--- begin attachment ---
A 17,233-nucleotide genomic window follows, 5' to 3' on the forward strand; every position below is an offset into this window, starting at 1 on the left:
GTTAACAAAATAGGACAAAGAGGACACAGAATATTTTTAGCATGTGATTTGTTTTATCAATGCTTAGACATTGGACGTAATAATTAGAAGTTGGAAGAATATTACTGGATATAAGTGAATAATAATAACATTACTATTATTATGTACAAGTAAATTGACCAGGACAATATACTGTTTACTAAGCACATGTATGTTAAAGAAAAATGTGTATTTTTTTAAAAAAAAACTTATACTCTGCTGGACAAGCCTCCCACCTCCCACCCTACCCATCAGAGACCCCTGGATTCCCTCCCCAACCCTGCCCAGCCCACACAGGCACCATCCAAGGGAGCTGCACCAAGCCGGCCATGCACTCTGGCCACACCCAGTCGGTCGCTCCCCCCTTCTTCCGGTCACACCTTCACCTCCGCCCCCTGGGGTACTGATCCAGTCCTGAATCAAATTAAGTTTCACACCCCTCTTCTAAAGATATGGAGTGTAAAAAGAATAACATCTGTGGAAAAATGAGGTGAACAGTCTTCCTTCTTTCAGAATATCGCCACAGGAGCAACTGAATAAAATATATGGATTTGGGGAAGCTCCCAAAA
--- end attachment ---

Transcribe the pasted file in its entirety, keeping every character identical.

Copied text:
A 17,233-nucleotide genomic window follows, 5' to 3' on the forward strand; every position below is an offset into this window, starting at 1 on the left:
GTTAACAAAATAGGACAAAGAGGACACAGAATATTTTTAGCATGTGATTTGTTTTATCAATGCTTAGACATTGGACGTAATAATTAGAAGTTGGAAGAATATTACTGGATATAAGTGAATAATAATAACATTACTATTATTATGTACAAGTAAATTGACCAGGACAATATACTGTTTACTAAGCACATGTATGTTAAAGAAAAATGTGTATTTTTTTAAAAAAAAACTTATACTCTGCTGGACAAGCCTCCCACCTCCCACCCTACCCATCAGAGACCCCTGGATTCCCTCCCCAACCCTGCCCAGCCCACACAGGCACCATCCAAGGGAGCTGCACCAAGCCGGCCATGCACTCTGGCCACACCCAGTCGGTCGCTCCCCCCTTCTTCCGGTCACACCTTCACCTCCGCCCCCTGGGGTACTGATCCAGTCCTGAATCAAATTAAGTTTCACACCCCTCTTCTAAAGATATGGAGTGTAAAAAGAATAACATCTGTGGAAAAATGAGGTGAACAGTCTTCCTTCTTTCAGAATATCGCCACAGGAGCAACTGAATAAAATATATGGATTTGGGGAAGCTCCCAAAA